The Definitive Metroid Experience
What with Metroid: Other M releasing in a few days, I felt it was appropriate to revisit earlier chapters in the Metroid series, culminating with the best: Super Metroid. It regularly ranks highly on lists of the “best games of all time”, and is widely considered an indisputable classic. It inspired a whole new form of level design that has been copied by the Castlevania series, among others. Newcomers can experience it today on the Wii’s Virtual Console for 800 Wii points (a classic controller is required) to see what all the fuss is about, which I would highly recommend.
Super Metroid picks up right where Metroid II (GameBoy) left off. Samus can’t bring herself to kill the last Metroid (a deadly jellyfish-like organism) after it hatches and assumes her to be its mother. She decides to give it to a scientific research station so that it may be studied. Soon after dropping it off, the space station sends out an emergency S.O.S. and Samus returns to find the baby Metroid being stolen by Ridley, a dragon-like alien. It’s back to Planet Zebes, the Space Pirates’ home base, to retrieve the Metroid and end the Space Pirate menace for good.
Samus must work her way through Zebes’ sprawling subterranean labyrinth, and she’ll need to upgrade her powersuit’s capabilities to do so. The Chozo was a bird-like alien race that adopted her as a child and built her armored suit, and remnants of their technology can be found throughout the planet’s interior. The morpball allows Samus to curl up into a ball, allowing her to roll into tight crevices. Area maps can be downloaded from handy computer terminals, but it’ll be up to Samus to fill in the blanks. Soon bombs are acquired which eliminate certain blocks, allowing Samus to enter uncharted territory. Color-coded doors can only be opened with the right type of missile or bomb, and other areas are off limits until Samus acquires a grappling beam and other abilities. The underlying game design is both simple and satisfying; as the list of upgrades grows, so too does the player’s freedom to explore.
Super Metroid uses every button on the Super Nintendo’s controller, which allows Samus to do a few new things. A dash button allows her to pick up speed in straightaways, and the L and R shoulder buttons allow her to aim diagonally up and down for those pesky diving enemies. Even with all the buttons, you’ll still need to equip certain weapons by cycling through them with the Select button, which can be a bit of a pain. The regular spin jump is very slow and floaty compared to the newer entries in the series (see Metroid Fusion, Metroid: Zero Mission), which is slightly annoying. I also find the grappling beam’s hook to be a little too precise; a larger hit detection would allow Samus to grapple small targets more easily, which would be more fun. A couple of Samus’ new abilities aren’t explained very well in the game, such as the ability to wall-jump and charge her dash energy for super jumps, so new players should definitely read the manual. Thankfully these annoyances don’t detract much from the overall experience.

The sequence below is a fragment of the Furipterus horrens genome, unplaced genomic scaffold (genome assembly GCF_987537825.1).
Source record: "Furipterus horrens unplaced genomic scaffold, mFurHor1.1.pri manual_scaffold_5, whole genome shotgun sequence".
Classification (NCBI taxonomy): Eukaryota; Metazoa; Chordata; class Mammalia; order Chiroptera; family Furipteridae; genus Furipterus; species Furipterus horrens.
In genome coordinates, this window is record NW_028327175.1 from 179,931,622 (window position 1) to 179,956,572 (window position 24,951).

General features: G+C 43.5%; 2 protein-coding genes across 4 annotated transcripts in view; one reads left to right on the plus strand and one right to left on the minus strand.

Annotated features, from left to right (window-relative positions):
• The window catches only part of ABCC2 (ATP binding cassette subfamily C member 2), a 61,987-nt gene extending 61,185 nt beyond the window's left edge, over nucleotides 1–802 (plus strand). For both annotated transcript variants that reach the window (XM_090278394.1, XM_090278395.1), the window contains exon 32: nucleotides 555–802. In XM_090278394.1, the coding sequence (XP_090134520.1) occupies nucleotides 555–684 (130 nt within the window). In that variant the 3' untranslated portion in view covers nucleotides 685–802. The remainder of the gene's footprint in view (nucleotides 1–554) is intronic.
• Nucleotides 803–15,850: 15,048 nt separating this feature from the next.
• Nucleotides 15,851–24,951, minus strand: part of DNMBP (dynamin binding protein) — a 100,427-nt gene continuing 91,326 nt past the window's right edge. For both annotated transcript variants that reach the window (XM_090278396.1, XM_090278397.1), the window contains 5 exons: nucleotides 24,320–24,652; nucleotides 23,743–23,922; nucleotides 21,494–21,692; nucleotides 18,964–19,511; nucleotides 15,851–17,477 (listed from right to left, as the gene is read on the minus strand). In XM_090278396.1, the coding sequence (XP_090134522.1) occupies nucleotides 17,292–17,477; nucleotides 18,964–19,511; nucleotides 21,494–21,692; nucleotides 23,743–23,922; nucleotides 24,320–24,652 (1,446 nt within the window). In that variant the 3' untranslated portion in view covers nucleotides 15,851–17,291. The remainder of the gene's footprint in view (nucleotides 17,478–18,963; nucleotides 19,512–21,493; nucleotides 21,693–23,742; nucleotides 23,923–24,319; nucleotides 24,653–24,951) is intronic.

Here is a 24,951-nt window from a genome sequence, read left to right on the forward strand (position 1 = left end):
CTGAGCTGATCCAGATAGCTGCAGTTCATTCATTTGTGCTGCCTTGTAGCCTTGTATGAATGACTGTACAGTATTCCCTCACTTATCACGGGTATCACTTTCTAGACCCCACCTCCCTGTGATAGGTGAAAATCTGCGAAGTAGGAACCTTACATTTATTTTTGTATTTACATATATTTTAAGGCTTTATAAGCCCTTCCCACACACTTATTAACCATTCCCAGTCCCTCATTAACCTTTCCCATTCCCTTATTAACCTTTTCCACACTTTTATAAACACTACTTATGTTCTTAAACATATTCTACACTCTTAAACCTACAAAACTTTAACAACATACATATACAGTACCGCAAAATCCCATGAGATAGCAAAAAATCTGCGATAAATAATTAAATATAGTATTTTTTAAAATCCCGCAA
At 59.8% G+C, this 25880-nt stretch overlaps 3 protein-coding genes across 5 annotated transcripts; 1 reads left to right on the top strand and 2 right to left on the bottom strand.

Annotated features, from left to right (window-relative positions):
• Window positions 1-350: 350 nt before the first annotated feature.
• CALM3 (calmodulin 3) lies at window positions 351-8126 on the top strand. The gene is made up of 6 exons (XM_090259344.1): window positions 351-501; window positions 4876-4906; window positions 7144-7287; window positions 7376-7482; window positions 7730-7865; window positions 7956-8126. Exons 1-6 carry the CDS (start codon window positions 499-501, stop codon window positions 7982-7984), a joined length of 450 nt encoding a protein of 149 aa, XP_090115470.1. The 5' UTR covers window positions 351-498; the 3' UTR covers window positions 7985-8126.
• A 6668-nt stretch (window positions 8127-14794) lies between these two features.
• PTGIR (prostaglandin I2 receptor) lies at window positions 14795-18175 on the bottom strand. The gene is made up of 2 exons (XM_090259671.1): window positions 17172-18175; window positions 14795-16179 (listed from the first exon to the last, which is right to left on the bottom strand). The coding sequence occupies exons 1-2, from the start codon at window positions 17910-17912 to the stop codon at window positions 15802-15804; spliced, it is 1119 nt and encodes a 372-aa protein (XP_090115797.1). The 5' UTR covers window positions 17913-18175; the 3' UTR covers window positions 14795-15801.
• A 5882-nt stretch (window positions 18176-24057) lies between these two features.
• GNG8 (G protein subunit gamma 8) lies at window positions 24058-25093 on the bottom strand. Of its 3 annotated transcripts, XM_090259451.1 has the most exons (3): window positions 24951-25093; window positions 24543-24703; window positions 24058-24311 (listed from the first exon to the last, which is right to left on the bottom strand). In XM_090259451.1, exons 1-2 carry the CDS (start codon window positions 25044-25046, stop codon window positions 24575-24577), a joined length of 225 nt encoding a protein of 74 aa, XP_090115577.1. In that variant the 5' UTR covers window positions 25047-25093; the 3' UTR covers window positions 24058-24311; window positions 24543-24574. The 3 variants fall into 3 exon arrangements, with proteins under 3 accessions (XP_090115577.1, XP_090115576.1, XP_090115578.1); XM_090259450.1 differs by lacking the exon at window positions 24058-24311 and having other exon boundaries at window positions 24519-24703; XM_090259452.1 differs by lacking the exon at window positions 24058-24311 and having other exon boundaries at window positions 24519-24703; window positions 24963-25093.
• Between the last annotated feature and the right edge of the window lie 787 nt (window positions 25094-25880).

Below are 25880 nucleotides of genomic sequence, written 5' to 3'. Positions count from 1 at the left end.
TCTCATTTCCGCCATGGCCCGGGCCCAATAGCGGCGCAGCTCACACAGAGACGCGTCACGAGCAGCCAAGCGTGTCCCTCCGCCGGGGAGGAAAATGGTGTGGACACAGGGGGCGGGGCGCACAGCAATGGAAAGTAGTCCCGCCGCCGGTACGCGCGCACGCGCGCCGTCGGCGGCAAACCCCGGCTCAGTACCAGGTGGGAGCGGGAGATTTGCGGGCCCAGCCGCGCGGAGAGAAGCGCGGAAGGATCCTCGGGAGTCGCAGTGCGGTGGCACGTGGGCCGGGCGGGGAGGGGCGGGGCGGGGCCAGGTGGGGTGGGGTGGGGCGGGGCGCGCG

Maybe it’s the nostalgia talking, but after settling into the game’s 16-bit graphics, I completely forgot about the flashy presentation of contemporary games. Sure, there’s some slow-down here and there when the action gets heavy, but otherwise this is a fine looking game. It was one of the best-looking games of its day, and even today the graphics do a serviceable job. The newer 2D Metroids on the GameBoy Advance look only marginally better. The sound and music holds up pretty well too, with the exception of the ridiculous voice clip in the game’s introduction.
Super Metroid, like its predecessors, presents a unique challenge among video games. On one hand, players can try to explore every nook and cranny of the planet to find 100% of the hidden upgrades. This will probably take the common player 6-8 hours to do on their first attempt. On the other hand, the game rewards players for beating it quickly (under one hour) by showing a secret ending. Unless the player uses a walkthrough, they’ll have to memorize the quickest path through the game, which would take several attempts to master. In fact, there are so many ways to play through it that there are still players around the world attempting to set new world records. Its lasting appeal is a testament to its quality, which continues to shine despite many years of technological progress in the medium. For a mere 800 Wii points, it’s a must-have on the Wii’s Virtual Console service.
This is a repost from my website, www.plasticpals.com